Another round of financial assistance will soon be headed to Wilmette restaurants, courtesy of the Village of Wilmette.
Wilmette’s Village Board signaled its support for another rollout of sales tax grants during its regular meeting on Tuesday, Nov. 10. This phase of grants targets Wilmette restaurants because they are the most impacted by Gov. J.B. Pritzker’s recent COVID-19 mitigations, officials said.
Local restaurants can apply for the latest series of grants on Wednesday, Nov. 25, if the governor’s mitigations measures are still in place. If the restrictions are removed before Nov. 25, the village does not plan to move forward with another series of grants.
Village officials will begin posting grant applications on Wilmette’s website next week, Village Manager Michael Braiman told The Record, adding that the village will process applications as quickly as possible and payments to will go out on a rolling basis.
The Village Board was presented on Nov. 10 with three options to provide financial assistance to local businesses. Trustees decided to move forward with a repeat of the sales tax rebate grant program for restaurants only.
This option distributes half of one percent to sales-tax-generating businesses. Officials preferred this option because it allows the village to maintain flexibility to in the future help restaurants or other impacted industries.
Wilmette’s Village Board approved the original economic relief program on March 24 in the amount of $375,000, according to village documents.
In mid-April, officials approved an extension of the program to service-based businesses for an additional $156,000.
The Village has so far, in the first two phases of the program, disbursed $276,365, officials said, leaving approximately $254,635 of economic relief grant funds available for distribution based on criteria set forth by village trustees.
The grant program is funded by the village’s general fund reserves, according to village documents.
During the first round of the grant program, the village disbursed approximately $140,248 to 27 local restaurants, per village documents.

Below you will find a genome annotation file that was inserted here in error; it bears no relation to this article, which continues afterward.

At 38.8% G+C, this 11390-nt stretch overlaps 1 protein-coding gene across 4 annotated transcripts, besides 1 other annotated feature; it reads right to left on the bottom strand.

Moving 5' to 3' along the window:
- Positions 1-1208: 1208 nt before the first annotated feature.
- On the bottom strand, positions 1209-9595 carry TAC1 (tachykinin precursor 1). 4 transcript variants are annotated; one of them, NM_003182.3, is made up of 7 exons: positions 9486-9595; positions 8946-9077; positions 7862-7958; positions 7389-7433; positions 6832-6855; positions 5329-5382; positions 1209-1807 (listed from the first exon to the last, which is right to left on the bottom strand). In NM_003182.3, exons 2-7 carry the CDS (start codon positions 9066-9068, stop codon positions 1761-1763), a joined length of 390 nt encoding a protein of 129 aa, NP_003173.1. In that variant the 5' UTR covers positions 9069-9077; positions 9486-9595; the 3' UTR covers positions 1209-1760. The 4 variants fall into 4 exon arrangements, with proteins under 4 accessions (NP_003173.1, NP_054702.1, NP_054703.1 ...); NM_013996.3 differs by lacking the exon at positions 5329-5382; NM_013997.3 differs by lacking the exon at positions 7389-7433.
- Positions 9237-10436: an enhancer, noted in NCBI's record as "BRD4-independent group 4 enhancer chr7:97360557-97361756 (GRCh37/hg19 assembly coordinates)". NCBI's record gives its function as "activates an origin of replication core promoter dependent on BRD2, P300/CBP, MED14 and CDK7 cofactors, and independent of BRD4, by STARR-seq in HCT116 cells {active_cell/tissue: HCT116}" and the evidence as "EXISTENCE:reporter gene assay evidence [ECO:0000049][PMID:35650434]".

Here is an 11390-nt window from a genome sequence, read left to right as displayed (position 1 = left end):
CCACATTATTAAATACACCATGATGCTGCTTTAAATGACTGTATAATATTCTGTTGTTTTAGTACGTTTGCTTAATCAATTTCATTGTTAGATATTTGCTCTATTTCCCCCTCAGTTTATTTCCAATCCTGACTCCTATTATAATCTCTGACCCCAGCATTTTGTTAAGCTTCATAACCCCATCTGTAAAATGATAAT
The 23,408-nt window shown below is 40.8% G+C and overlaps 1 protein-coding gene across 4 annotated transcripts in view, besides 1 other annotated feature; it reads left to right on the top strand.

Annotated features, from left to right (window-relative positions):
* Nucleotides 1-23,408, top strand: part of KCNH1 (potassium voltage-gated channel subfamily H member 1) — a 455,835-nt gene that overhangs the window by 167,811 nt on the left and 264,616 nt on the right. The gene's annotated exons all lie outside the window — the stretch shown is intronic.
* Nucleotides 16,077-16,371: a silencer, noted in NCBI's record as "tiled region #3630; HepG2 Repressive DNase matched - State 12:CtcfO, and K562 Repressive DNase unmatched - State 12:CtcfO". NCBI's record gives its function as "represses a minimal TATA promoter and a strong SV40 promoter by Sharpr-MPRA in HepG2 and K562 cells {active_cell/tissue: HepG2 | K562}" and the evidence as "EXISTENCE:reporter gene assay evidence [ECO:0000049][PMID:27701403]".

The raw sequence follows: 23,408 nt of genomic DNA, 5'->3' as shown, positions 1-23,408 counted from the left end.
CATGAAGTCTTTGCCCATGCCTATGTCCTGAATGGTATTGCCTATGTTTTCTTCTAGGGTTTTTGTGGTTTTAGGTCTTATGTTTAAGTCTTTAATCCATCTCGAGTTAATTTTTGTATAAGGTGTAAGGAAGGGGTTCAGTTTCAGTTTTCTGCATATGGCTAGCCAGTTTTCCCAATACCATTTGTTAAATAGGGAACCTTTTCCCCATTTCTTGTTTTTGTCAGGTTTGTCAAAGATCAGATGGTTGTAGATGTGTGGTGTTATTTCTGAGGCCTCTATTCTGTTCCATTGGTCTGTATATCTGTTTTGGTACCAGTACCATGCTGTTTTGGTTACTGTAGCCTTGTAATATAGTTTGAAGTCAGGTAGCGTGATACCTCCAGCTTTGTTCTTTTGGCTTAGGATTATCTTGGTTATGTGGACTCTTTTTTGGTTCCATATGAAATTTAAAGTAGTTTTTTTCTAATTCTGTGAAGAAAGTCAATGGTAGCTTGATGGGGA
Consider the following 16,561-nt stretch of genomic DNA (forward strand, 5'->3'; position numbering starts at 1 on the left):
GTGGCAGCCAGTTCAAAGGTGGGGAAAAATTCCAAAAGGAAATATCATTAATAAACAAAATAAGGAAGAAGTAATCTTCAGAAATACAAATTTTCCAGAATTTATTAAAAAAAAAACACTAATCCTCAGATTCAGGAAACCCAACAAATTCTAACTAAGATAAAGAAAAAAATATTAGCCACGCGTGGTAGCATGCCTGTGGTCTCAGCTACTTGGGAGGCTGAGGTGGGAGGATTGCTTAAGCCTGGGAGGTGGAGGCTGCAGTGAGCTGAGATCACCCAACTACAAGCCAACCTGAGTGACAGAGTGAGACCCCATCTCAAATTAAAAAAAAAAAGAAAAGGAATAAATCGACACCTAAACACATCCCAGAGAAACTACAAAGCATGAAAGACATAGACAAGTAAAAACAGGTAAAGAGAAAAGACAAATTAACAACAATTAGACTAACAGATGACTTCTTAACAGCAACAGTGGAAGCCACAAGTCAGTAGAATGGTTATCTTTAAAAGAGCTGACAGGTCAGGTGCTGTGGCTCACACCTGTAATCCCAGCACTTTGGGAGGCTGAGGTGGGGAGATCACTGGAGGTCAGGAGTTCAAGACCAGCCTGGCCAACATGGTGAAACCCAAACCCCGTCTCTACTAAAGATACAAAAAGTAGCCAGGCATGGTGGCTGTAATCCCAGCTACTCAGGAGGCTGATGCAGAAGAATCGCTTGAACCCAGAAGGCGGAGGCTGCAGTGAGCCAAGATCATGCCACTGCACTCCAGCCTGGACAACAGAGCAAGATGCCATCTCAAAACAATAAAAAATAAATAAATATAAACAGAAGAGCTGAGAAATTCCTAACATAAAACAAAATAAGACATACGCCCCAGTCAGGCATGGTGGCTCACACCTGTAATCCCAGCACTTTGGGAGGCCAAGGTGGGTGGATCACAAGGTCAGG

Village staff has identified 5 to 10 more businesses that may be eligible for the second round of grants, officials said. Based on data that is available, the village is anticipating the average grant award to be $2,900.
The maximum projected number of restaurants that could apply for this latest phase of grants is 37, Braiman said. The amount a restaurant receives is based on their sales tax revenue from 2019.
Grant amounts could range from $500 to $17,000, Braiman said. The largest grant awarded to a restaurant during the previous phase was just under $17,000, he said.
Restaurants that have opened since the grant program debuted will be eligible to apply in this cycle. Braiman said the village is going to work with the newer restaurants to determine the grant amount because of a lack of sales tax data from 2019.
Although the maximum amount of money that is available for the grants is approximately $254,000, the village is projecting about $170,000 in grants awarded during this phase, Braiman said.
The village may consider another phase of the grant program in the future.
“We’re going to continue to monitor the governor’s mitigation efforts and we have the flexibility to roll out additional grants to additional business sectors depending on need and circumstances,” Braiman said.
For now, the village hopes the grants will provide an extended runway for struggling local restaurants to outlast the impact of the pandemic.
“I feel like we’re in a very similar position to where we were in March and April,” Village President Bob Bielinski said. “The (case) numbers are up, the restrictions are going up and Washington is still getting its act together. If these numbers continue, I don’t know if it’s more PPP loans, if it’s some other form of aid, it seems likely that something will come out of Washington, but we don’t know when.
“These small amounts aren’t going to save any businesses but again they may extend their runway here a little bit further so that the other programs, which are again bigger in size and magnitude, can come in. So, again, if you look at the Illinois numbers, it’s sort of a scary graph because we are well beyond, in terms of cases, where we were in March and April when the world was shutting down.”
Martin Carlino is a co-founder and the senior editor who assigns and edits The Record stories, while also bylining articles every week. Martin is an experienced and award-winning education reporter who was the editor of The Northbrook Tower.